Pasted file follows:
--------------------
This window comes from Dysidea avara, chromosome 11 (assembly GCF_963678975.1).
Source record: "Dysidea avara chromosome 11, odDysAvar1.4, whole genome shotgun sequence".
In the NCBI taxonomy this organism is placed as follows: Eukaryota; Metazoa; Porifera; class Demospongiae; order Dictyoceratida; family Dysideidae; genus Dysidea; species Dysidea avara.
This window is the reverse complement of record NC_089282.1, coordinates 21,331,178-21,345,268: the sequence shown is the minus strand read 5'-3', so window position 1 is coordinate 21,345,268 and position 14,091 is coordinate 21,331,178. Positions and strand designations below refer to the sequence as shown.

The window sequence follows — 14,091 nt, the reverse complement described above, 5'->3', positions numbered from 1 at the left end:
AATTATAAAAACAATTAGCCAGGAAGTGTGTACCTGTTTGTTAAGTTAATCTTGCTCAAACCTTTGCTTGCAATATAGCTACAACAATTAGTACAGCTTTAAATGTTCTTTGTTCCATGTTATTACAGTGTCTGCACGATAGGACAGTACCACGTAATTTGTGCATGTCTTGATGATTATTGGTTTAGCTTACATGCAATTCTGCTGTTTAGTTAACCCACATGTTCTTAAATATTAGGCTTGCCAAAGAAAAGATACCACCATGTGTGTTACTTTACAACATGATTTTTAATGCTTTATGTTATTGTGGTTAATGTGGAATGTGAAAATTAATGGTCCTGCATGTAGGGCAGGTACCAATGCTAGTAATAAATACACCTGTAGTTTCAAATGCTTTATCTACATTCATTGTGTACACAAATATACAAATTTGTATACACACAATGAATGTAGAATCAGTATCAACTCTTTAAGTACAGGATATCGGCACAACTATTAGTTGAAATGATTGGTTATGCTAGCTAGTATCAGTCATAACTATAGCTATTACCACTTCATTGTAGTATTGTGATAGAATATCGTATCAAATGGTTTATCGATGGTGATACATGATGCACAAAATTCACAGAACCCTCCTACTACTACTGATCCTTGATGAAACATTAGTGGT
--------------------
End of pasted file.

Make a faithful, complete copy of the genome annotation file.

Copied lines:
This window comes from Dysidea avara, chromosome 11 (assembly GCF_963678975.1).
Source record: "Dysidea avara chromosome 11, odDysAvar1.4, whole genome shotgun sequence".
In the NCBI taxonomy this organism is placed as follows: Eukaryota; Metazoa; Porifera; class Demospongiae; order Dictyoceratida; family Dysideidae; genus Dysidea; species Dysidea avara.
This window is the reverse complement of record NC_089282.1, coordinates 21,331,178-21,345,268: the sequence shown is the minus strand read 5'-3', so window position 1 is coordinate 21,345,268 and position 14,091 is coordinate 21,331,178. Positions and strand designations below refer to the sequence as shown.

The window sequence follows — 14,091 nt, the reverse complement described above, 5'->3', positions numbered from 1 at the left end:
AATTATAAAAACAATTAGCCAGGAAGTGTGTACCTGTTTGTTAAGTTAATCTTGCTCAAACCTTTGCTTGCAATATAGCTACAACAATTAGTACAGCTTTAAATGTTCTTTGTTCCATGTTATTACAGTGTCTGCACGATAGGACAGTACCACGTAATTTGTGCATGTCTTGATGATTATTGGTTTAGCTTACATGCAATTCTGCTGTTTAGTTAACCCACATGTTCTTAAATATTAGGCTTGCCAAAGAAAAGATACCACCATGTGTGTTACTTTACAACATGATTTTTAATGCTTTATGTTATTGTGGTTAATGTGGAATGTGAAAATTAATGGTCCTGCATGTAGGGCAGGTACCAATGCTAGTAATAAATACACCTGTAGTTTCAAATGCTTTATCTACATTCATTGTGTACACAAATATACAAATTTGTATACACACAATGAATGTAGAATCAGTATCAACTCTTTAAGTACAGGATATCGGCACAACTATTAGTTGAAATGATTGGTTATGCTAGCTAGTATCAGTCATAACTATAGCTATTACCACTTCATTGTAGTATTGTGATAGAATATCGTATCAAATGGTTTATCGATGGTGATACATGATGCACAAAATTCACAGAACCCTCCTACTACTACTGATCCTTGATGAAACATTAGTGGT